From Babylon to Bots
Transferring or distributing risk in monetary economies can be traced back as far as 3000 BC to Babylonian traders. Though of course mutual aid goes back even further than that – you could be sure your local community of Neolithic neighbours would help rebuild your mud-brick house if it had been reduced to rubble.
Today, most people involved in financial services have heard of FinTech. Along with PropTech, RegTech, PayTech and anything else-Tech (for which we can blame Twitter, #tags and the 140 character limit). Insurance is not immune from the digitisation-trend that has resulted in InsurTech.
The current phase of InsurTech is at once breaking new ground, and also simply rekindling age-old fundamental insurance practices in the form of 0s and 1s. An insurance evolution driven by enhanced customer connectivity, data processing and risk analysis, rather than a full-blown revolution – for now.
The complexity of some InsurTech solutions and business models provide much food for thought, and not just in a legal sense. But also from commercial, ethical and social perspectives. In this context, we highlight some emerging InsurTech solutions seeking to disrupt traditional insurance models affecting all stages of the insurance value chain.
New hybrid platform insurers offering peer-to-peer (or P2P) and traditional insurance like Friendsurance and so-sure are based on a model that combines micro-pooling with traditional insurance policies. Small networks of consumers settle smaller claims within their group from a community pot (your contributions pay to fix my mud-brick house) or receive claims-free bonuses – sharing both risk and reward. The traditional insurer is then only involved for settlement of larger claims – this reduces the risk premium for the policyholders, as well as the insurer’s claim management costs and exposure to fraud.
This new type of social insurance is likely to affect underwriting processes, policy administration and claims management, and become subject to increased regulatory scrutiny, due to the interaction between consumer, micro-pool, platform and insurer. This prompts questions of the following type:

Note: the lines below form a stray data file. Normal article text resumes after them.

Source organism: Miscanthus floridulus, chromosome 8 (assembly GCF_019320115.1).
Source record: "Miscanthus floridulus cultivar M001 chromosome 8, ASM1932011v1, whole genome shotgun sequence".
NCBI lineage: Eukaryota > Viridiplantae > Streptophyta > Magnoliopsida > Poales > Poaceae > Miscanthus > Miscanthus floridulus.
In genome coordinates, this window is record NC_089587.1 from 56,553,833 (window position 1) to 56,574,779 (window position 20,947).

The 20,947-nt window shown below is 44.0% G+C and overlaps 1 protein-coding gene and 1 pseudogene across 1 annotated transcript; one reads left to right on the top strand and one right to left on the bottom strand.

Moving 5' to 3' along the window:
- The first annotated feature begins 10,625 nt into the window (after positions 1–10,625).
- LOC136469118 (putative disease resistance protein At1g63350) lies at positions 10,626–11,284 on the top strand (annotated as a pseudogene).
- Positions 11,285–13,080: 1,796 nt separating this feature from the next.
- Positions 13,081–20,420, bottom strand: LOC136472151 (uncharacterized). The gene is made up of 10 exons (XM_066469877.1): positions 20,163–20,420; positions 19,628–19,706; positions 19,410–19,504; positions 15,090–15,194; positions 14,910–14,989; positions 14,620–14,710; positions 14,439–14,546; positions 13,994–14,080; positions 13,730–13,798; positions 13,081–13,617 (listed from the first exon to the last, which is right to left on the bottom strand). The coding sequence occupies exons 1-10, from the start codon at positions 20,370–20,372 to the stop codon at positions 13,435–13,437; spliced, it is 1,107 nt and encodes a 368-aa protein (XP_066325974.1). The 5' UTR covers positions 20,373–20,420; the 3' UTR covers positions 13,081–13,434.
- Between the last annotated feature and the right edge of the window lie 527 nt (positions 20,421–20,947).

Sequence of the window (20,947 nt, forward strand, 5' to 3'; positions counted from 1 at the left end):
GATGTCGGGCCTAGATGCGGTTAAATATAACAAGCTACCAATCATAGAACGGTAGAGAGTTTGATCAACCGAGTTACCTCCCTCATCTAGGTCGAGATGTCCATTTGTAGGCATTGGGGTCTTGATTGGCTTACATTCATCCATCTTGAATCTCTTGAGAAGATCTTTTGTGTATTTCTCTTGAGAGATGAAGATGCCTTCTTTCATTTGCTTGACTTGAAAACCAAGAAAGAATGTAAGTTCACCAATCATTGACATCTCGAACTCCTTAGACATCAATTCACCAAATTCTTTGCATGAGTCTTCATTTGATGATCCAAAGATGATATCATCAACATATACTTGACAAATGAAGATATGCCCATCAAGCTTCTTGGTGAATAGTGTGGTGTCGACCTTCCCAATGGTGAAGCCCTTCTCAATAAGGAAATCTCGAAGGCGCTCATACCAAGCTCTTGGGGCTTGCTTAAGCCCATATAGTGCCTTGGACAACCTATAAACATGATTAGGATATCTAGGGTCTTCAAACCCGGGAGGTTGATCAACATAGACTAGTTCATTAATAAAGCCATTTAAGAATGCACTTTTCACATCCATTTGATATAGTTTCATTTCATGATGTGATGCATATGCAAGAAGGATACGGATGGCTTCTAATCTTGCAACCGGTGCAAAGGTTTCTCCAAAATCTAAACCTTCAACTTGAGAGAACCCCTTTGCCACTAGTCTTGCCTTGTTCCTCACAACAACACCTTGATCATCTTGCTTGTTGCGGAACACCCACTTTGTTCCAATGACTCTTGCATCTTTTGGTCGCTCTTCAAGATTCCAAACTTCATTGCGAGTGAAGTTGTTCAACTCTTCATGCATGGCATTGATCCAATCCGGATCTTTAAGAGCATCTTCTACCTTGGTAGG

- Is the community pot actually insurance for regulatory purposes?
- Who is providing the insurance?
- Who has responsibility for product disclosures?
- How do you ensure transparency of process and fees?
- What is the effect on dispute resolution?
Insurance brokerage – from chatbots to social brokers
Spixii is a chatbot startup that promises to be the automated insurance agent that makes “insurance quicker, easier and more personal than ever before" through simple conversation – no form filling, no jargon.
Spixii is still awaiting authorisation from the UK’s Financial Conduct Authority, so whether it flies or falters remains to be seen, though any brokers adopting new ways of selling insurance will have to be mindful of distribution requirements, such as under the EU’s Insurance Distribution Directive or MiFID II. Especially, how to ensure digital distribution channels comply with obligations to act in a customer’s best interests and make sure marketing communications are fair, clear and not misleading.
There are also social considerations which come into play that go to the heart of insurance. New brokers, such as Cuvva are enabling consumers to cover a specific risk for shorter periods of time – hours and minutes, rather than days and months which may suit customers in a move towards the gig economy and short-term contracts. This model avoids some consumers subsidising other consumers’ insurance premiums. But, as initial users of this new business model see their premiums reduce, later users would perhaps see their premiums increase and lead to individuals becoming uninsurable. What does this mean for those who represent a higher risk, without the means to afford cover?
Underwriting and the data conundrum
A number of insurers have been on the big data path to improve risk modelling and pricing for some time – with the increasing use of telematics, gamification and soon data stored and gleaned from the Internet of Things and distributed ledgers, the trend is only set to accelerate.
Underwriters will see an influx of real time and recorded data, which will enable better estimation of risk and targeted underwriting. From a commercial perspective, insurers are all too aware that they need to be in a position where they can harness new technology quickly without compromising their governance procedures – with the potential for embarrassing and costly cybersecurity breaches.
Other innovations include more effective and seamless access to personal data which originates from third parties (for example through open application programme interfaces). This could involve obtaining data from social media, which infers a consumer's health and lifestyle, or from a bank or credit card provider to create risk models based on spending habits.
Insurers will have to be careful not to contravene the higher standard of data protection under the General Data Protection Regulation which requires specific and informed consumer consent to use of their data. The difficulty of implementing these new data solutions, without breaching data protection laws or consumer confidence, is highlighted by Admiral’s failed launch for new car insurance using customer’s Facebook posts to price the risk and premium.
InsurTech growth is set to continue worldwide and, although more slowly than other parts of the financial services sector, the industry is investing in and developing its own digital opportunities.
To ensure the impact of unintended consequences from innovation does not stifle it, the insurance industry will need to collaborate with respective regulators and the rest of the insurance community – much like Babylonians and Neolithic neighbours.